These adorable mini raspberry tarts actually started their life as a cherry tart. It all began a few weeks ago when my brother-in-law sent me a link to this blog. The talented Rowena of Apron and Sneakers made a stunning cherry tart. As soon as cherries started rolling into the market, I bought a big box and got to work.

I had such high hopes for this tart. Fresh cherries in a tart with a brown butter filling. What could be bad? To be honest, the filling was just too sweet for me. I have discovered that I only really like cherries in their raw form. I think it’s that slight snap when you bite into a firm cherry, as it gives way to the sweet juicy fruit inside. For me, when cherries are cooked, they lose what makes them so special.

While the filling was just ok, the crust was fantastic. Buttery, slightly sweet and browned to perfection it was reminiscent of a cookie. I knew I had to make this again, but in mini form so I could maximize the crust to filling ratio. Admittedly, mini tarts are more work than one big tart, but I was convinced it would be worth it. The stands at the market this week were overflowing with raspberries and the little wild blueberries, that make me scream with joy, were just starting to arrive. The heady scent of the ripe berries filled my car and made me slightly dizzy as I drove back to the cottage.

The dough comes together really quickly. No mixer needed. Flour, sugar, vanilla, a pinch of salt and some melted butter are combined in a mixing bowl. The original recipe uses all-purpose flour but I snuck in a bit of whole wheat flour, not because I am delusional to believe that 1/4 cup of whole wheat flour will make this a healthy dessert, but because I thought it would really enhance the nuttiness of this crust. I unearthed my mini tart pans from my basement graveyard shelf of unloved and useless kitchen gadgets. The dough just pressed into the tart pans, no rolling required.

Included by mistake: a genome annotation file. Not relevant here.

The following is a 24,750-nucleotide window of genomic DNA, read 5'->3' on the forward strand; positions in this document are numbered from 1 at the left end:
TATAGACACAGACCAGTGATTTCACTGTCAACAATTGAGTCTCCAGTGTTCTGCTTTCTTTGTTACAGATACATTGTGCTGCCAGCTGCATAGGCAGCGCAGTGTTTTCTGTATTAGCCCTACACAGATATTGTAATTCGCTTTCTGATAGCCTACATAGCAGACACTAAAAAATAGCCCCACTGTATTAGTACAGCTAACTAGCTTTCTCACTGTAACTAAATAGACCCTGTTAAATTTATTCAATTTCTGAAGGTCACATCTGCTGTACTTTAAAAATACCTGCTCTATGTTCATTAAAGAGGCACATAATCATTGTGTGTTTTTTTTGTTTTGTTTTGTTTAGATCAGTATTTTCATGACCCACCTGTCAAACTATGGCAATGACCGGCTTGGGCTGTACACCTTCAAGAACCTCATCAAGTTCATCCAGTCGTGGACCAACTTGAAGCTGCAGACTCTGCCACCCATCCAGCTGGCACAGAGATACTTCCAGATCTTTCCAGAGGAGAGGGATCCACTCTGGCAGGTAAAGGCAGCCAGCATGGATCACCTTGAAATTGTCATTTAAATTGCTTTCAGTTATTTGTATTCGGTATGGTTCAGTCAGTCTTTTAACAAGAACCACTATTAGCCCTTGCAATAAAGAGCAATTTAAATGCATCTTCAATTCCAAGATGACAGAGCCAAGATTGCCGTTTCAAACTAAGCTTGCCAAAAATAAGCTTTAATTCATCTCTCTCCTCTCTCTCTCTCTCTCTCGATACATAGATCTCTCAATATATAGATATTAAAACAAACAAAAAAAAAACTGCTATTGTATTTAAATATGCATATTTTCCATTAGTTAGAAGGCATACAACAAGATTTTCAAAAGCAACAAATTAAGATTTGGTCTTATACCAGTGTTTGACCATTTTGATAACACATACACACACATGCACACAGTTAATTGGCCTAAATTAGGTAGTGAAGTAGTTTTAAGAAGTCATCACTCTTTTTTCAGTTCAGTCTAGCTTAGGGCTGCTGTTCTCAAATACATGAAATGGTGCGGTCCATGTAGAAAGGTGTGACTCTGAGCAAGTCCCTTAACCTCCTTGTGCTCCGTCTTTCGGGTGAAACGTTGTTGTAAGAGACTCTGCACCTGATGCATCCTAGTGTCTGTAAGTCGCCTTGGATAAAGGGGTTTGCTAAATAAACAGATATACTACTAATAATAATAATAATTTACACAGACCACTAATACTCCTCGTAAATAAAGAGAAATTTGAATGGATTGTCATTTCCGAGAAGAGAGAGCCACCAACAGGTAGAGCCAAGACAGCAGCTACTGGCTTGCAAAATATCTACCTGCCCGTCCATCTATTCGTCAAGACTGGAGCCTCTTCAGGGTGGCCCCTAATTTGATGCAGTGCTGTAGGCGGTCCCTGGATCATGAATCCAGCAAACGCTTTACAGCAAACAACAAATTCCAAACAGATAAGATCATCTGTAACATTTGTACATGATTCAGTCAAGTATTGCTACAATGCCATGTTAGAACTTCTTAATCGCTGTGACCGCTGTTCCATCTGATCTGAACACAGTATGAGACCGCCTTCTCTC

To ensure maximum crunch in the pastry, the shells are pre-baked before filling. While they are in the oven, prepare the  filling. The butter is cooked over low heat until it turns a light brown. Do not walk away when doing this. It goes from light brown to black in a flash! The smell of the brown butter is intoxicating. Brown butter gives a real depth of flavour to the filling.

Click here to print recipe for Berry Brown Butter Tarts.

The crisp tart shell shatters when you bite into it, giving way to tangy berries in a nutty brown butter filling. These are summer perfection!

Strawberry Frozen Yogurt

Before the days when terms like  locavores and zero carbon footprint were part of our everyday lexicon, I belonged to a CSA (Community Shared Agriculture) farm. Basically, what this involved was a cheque from me to the local farm, prepaying an entire season’s worth of produce. Each week from mid-May to mid-October, I would get a large box of local farm grown produce. Now, before you go ahead and congratulate me on being ahead of my time and a wonderfully environmentally conscious human being, I will admit my motives were less than pure.  I had 3 kids under the age of 4 and having produce dropped off at my doorstep, rather than dragging the kids to the grocery store sounded like a great timesaver. When I signed up for this, it seemed like a brilliant idea.

However, once I was knee-deep in swiss chard, rutabaga and turnips, I realized I was in way over my head. My kids would only eat carrots and frozen peas. I still had to go to the grocery store and I ended up throwing away half the produce. I know, I am ashamed to even admit this. But this was back in the day when we didn’t have a clue how to cook kale, kohlrabi or collard greens. We thought that beet greens were meant to be tossed out, not cooked down and eaten. This experiment lasted only one season and I never signed up again.

However, I do recall the June and July boxes, filled with fresh strawberries, then raspberries and finally blueberries. These we ate with abandon! When we had our fill of fresh berries, I baked with them and then froze the rest to use in the winter.

Now we have farmer’s markets to supply us with seasonal local produce. At my cottage, near the town of Smiths Falls, tucked in behind the numerous chip wagons, there are about 4 roadside produce stands that pop up every summer. When I was in town last week, the stands were overflowing with strawberries. I bought way too many of course, and ended up making this frozen strawberry yogurt. It was so good, I decided to blog about it. When I went back today to take pictures of the stands, they told me it has been so hot that the strawberries are all done and now they are onto raspberries, beans and corn!

I came across this recipe for Strawberry Frozen Yogurt on Serious Eats ( It is the creation of Max Falkowwitz. It is made with fat-free Greek Yogurt. While it is low in sugar and fat, you do not feel one bit deprived when eating this. It is pure frozen strawberry sunshine.

Sliced berries, sugar, lemon zest and lemon juice are cooked down until thick. Puree and strain, whisk in the yogurt, chill and then freeze in an ice cream machine.